March 31, 2009
By Sarah Brown
President Barack Obama has signed into law a bill authorizing an extension of funding for the FAA through the end of the fiscal year. The extension gives Congress another six months to pass an FAA reauthorization bill by extending the current aviation taxes and the FAA’s authority to spend money.
AOPA supports the proposed Federal Aviation Administration Reauthorization Act of 2009, which would authorize nearly $70 billion for the agency for four years.
Testifying before the House aviation subcommittee in February, AOPA President Craig Fuller said that AOPA members strongly support the bill introduced by House Transportation and Infrastructure Committee Chairman James Oberstar (D-Minn.) and aviation subcommittee chairman Jerry Costello (D-Ill.). The committee should approve legislation according to “the time-tested system of passenger transportation and GA fuel taxes in combination with general fund revenues to support the FAA and the aviation system,” Fuller said in his prepared testimony.
Fuller has met privately with several influential members of Congress, including Oberstar and Costello of the House Transportation and Infrastructure Committee, and Chairman Jay Rockefeller (D-W.Va.) and aviation subcommittee Chairman Byron Dorgan of the Senate Commerce Committee.
In the absence of a four-year reauthorization bill, the FAA has been operating under a series of temporary extension measures. The latest extension was set to expire March 31. An omnibus appropriations bill that included funding for the FAA through the end of the fiscal year became law on March 11; a week later, the House and Senate passed the bill that authorizes the funding, which Obama recently signed.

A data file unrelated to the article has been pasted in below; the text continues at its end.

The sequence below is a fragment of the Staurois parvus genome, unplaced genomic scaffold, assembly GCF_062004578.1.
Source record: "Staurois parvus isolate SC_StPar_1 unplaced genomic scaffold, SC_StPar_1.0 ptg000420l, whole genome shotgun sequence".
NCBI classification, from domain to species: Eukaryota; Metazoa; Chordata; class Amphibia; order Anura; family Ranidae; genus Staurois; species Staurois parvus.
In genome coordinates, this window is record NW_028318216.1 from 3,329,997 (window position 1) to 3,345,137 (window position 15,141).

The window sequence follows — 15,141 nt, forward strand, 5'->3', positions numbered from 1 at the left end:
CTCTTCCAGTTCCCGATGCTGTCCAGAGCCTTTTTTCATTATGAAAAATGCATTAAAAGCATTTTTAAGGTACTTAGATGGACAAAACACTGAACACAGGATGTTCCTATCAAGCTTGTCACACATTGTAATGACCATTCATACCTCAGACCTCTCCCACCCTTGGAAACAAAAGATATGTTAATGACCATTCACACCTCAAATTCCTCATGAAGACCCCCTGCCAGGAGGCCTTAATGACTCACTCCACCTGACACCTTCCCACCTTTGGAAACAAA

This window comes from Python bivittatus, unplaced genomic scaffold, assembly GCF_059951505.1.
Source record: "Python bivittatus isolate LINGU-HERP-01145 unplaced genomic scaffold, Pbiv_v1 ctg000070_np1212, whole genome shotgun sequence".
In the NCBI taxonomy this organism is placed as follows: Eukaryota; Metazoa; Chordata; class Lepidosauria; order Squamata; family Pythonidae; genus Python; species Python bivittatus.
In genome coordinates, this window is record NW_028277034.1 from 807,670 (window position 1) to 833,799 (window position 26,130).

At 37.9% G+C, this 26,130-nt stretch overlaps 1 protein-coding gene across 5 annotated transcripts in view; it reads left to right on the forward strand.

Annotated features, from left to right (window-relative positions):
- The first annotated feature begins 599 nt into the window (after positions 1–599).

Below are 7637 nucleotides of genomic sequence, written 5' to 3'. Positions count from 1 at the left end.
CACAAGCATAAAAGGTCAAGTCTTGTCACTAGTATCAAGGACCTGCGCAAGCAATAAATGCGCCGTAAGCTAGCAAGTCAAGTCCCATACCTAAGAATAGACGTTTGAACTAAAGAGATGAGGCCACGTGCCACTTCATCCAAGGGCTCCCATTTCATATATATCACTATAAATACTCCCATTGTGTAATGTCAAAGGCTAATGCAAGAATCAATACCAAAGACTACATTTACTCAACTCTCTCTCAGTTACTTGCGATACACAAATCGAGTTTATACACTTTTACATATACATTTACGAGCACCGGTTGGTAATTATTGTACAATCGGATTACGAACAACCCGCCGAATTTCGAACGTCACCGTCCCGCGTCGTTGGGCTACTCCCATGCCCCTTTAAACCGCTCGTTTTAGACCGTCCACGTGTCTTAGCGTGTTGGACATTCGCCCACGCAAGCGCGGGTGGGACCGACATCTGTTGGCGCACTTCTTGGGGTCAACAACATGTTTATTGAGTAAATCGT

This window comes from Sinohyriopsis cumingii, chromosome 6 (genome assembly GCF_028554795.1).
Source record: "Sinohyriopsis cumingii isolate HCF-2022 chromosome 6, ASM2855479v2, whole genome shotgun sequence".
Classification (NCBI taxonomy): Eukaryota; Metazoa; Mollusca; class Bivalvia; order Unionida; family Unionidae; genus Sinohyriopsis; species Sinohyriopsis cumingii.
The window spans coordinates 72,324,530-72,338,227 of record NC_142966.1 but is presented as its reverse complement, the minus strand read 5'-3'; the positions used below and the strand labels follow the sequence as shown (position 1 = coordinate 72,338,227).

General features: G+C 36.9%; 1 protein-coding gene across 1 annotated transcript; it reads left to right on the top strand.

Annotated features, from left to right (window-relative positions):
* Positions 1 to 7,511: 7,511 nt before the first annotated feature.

The AOPA Medical Advisory Board is the latest group to urge quick action on the proposed FAA rule that would allow thousands more pilots to fly without the need for a third class medical certificate.
Mexico has lifted a requirement that pilots of arriving and departing private general aviation flights use a third party provider to file advance passenger information system (APIS) manifests.
The Perlan Project is less than a year away from the first flight of a glider being built to ride waves near the edge of space. While construction continues in Oregon, the team’s pilots are staying proficient in more ordinary aircraft.
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